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#4 of 6 Old 06-27-2013, 01:35 PM
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I think it is important for boys to understand and feel comfortable with women's bodies, but I also think it's important for parents to feel allowed to have privacy when we want it, as soon as our kids are old enough to begin learning.


My son is 8.  I still allow him to come into the room when I am changing clothes or in the shower, but I've taught him to knock first and not come in until I say it's okay.  Since he was about 3 or 4, I've been able to have him use a separate stall in a public bathroom or wait outside, and to stay out when I'm using the bathroom at home.  When he was little, I tried to be matter-of-fact about using the bathroom and answering any questions he asked about my anatomy.  Most of his questions have been related to breastfeeding, pregnancy, and birth--how did that work, where exactly is the vagina and why can't you see it, etc.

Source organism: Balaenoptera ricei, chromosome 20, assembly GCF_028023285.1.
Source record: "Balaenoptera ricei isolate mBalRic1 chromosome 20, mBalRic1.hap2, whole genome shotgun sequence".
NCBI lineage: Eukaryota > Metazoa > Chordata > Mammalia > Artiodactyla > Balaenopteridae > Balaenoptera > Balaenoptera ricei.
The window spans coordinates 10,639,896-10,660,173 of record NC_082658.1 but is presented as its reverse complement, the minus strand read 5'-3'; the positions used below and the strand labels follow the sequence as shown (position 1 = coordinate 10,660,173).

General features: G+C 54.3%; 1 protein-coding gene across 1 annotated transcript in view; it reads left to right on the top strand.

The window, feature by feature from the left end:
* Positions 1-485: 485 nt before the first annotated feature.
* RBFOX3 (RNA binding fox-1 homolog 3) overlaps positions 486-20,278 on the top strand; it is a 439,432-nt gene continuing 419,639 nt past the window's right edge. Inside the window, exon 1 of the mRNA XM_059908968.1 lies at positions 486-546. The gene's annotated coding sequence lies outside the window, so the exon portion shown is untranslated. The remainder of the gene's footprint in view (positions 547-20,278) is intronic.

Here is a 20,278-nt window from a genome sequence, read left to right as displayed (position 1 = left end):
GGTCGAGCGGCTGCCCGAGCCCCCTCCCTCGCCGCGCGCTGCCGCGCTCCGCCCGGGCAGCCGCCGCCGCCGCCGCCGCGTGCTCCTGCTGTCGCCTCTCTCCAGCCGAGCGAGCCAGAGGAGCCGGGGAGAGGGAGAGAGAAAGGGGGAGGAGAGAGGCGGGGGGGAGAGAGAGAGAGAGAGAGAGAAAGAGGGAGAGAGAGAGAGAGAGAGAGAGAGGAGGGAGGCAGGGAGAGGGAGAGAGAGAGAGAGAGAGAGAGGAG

He went to a preschool where bathroom privacy was optional--many kids did not close the curtains.  One day at home he said, out of the blue, "The girls in my class have bottoms that go all the way around!  What's up with that?"  His dad explained that the front part of a girl, called labia, is like doors to keep the vagina clean.  My son was surprised that a little girl already has a vagina when she is not old enough to have a baby.  He then asked me to confirm this, and I explained that I still have labia but they look different because they are furry.  He said, " are a girl?  I thought you were a mama...." and we did some clarifying of how girls grow up to be women and boys grow up to be men, and the special parts change with maturity but are basically there from the beginning.